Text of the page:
“It is much more effective in the short term term to fight climate change by reducing methane and black carbon [soot] than it is to reduce carbon dioxide. Obviously we want to reduce all three. And the computer models say that if we had begun to do that in 2010, we would…never get to that 2 degree centigrade temperature change. We’d give our kids and our grandkids a fighting chance….At all levels––production, processing, distribution, transmission, storage––an unacceptable level of methane and black carbon are being produced because of shale gas activity.”
Rupture of Exxon tar sands pipeline carrying Canadian tar sands to Gulf for export sickens residents and journalists, kills wildlife, and contaminates 10-square-mile Lake Conway and Arkansas River
Update May 8: WKATV: Arkansas Attorney General reports high levels of carcinogens persisting in Mayflower air.
Rep. Markey, MA, sends letter to Exxon CEO asking for clarification of Exxon’s conflicting statements and claims.
Update: Independent study documents continuing high levels of toxics in Mayflower air. 4-29-13: Community leader, April Lane, has been collecting health reports from residents since the pipeline rupture on March 29. Lane relayed that “even four weeks later, residents are still feeling symptoms from the chemical exposure. People have consistently talked about gastrointestinal problems, headaches, respiratory problems, skin irritation including chemical burns, and extreme fatigue.” These symptoms are consistent with exposure to the chemicals found in the independent air testing. More…
And more at DeSmogBlog.
Update 4-22: Check out images of the Canadian tar sands that creates this toxic brew and 475 million gallons of toxic waste a day (about nine times the amount of fuel).
Update 4-13: Unfiltered pumping of tar sands-contaminated water from the cove into the main body of Lake Conway during the Wednesday thunderstorm seen here. According to the article, Keith Stephens, of Ark. Fish and Game Commission, does not seem to know that tar sands sink. He said that the booms sitting on the lake would prevent movement of tar sands through the lake. How much more insane can things get?! Where is the mainstream media? Why is it that only citizen journalists are documenting this tragedy and travesty of justice?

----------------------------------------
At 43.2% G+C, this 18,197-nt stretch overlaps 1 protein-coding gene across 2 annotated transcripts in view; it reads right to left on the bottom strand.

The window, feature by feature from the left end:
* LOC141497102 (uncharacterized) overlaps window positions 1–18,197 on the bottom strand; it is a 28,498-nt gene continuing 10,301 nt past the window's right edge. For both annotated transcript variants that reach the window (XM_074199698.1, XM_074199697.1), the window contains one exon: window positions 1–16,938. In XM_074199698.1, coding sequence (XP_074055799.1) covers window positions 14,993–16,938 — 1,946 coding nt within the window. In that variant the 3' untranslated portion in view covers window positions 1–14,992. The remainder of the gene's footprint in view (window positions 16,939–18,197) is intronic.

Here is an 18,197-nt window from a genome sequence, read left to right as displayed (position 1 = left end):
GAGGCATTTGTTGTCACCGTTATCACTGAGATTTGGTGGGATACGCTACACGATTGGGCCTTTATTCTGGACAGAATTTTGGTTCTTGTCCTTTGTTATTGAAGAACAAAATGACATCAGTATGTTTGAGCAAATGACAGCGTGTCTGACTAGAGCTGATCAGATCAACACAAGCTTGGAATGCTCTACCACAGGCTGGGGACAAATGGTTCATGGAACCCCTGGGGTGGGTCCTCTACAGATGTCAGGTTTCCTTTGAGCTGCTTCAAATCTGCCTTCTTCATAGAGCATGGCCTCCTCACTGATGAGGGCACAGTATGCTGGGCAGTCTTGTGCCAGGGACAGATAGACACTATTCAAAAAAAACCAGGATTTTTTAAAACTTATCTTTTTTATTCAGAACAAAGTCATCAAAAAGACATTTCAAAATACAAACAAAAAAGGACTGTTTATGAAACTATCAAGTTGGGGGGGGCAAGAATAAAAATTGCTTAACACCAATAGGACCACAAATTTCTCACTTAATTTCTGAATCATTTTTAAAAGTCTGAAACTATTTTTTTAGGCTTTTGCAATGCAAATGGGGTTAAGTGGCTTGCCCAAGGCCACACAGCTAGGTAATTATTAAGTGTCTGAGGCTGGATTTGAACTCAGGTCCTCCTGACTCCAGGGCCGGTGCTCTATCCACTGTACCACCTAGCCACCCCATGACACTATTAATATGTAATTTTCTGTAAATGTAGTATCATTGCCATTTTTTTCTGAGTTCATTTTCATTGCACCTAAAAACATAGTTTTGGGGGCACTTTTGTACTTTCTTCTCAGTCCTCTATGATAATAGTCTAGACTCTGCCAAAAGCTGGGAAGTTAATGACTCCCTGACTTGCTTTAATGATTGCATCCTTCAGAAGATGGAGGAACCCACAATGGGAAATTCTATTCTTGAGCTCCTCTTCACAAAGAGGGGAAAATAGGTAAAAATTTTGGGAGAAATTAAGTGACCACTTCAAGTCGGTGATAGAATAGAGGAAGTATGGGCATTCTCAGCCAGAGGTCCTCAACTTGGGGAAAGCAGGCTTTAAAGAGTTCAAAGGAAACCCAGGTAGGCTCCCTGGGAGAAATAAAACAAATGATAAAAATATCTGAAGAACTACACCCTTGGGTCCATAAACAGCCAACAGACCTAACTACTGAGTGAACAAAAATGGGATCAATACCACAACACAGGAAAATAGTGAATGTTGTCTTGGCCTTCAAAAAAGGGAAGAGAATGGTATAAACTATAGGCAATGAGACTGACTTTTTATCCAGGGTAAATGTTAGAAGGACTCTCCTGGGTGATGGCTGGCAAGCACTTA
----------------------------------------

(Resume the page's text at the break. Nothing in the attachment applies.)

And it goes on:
Insideclimatenews: Records now show that the pipeline was not shut off for more than an hour after the first 911 report of a spill. It may have taken that long for anyone to figure out that the spill was Exxon’s 65-year-old pipeline, which residents did not know underlay their community.
Update 4-12: Latest estimates are up to 420,000 gallons spilled.
Update 4-11: No respirators being provided for workers directly handling tar sands material. Exxon Pressures Arkansas TV Stations To Ban Critical Ad. Wednesday’s storm washes tar sands from lake into lakeshore residents’ yards.
Update 4-10: Ark. AG: pipeline gash 22′ long, 2″ wide, much larger than previously thought. Exxon no-fly zone still in place.
Update 4-9-13: Apparently Exxon is trying to deny both that the spill is tar sands and that they are not paying tax on it into clean-up fund. Both lies debunked. Estimate of up to 300,000 gallons spilled; more on lack of protective gear, new smells reported by residents: Tarsandsblockade.org update.
And some humor from Heavy Crude Video:
Update 4-8-13: Exxon has power-washed its equipment into storm drains feeding a wetland adjoining Lake Conway and covered it with paper towels (note correction from earlier post):
See interviews with area residents sickened by the spill and more images at tarsandsblockade.org and explanations of connectivity of cove, lake, and Arkansas River. More on the inherent risks of tar sands pipelines at ecowatch.org.
Update 4-5-13: Media threatened with arrest for visiting command center in attempt to speak to federal authorities. EPA estimates 4,000-7,000 barrels or up to 294,000 gallons were spilled.
Update: 4-4-13: Exxon has made the spill area a press blackout zone. Exxon officials are in charge. The spill has reached coves of Lake Conway (aerial footage from Monday here). There is now a no-fly zone over the area so aerial photography can not be updated. Nearby residents who were not evacuated or yet contacted by Exxon are experiencing vomiting, headaches, and dizziness. Media is being kept from these homes in spite of owners’ permission to be on their land, apparently based on orders from Exxon. The federal government seems to be missing from the scene.
Previously updated 4-2-13: A 65-year old ExxonMobil underground pipeline ruptured in a Mayflower, Arkansas subdivision on Friday, forcing continued evacuation of two dozen homes and releasing hundreds of thousands of gallons* of Canadian tar sands bitumen, which is moving toward nearby Lake Conway, a drinking water source for the region. *So far, 12,000 barrels – over 500,000 gallons – of bitumin, toxic chemicals, and contaminated water have been recovered.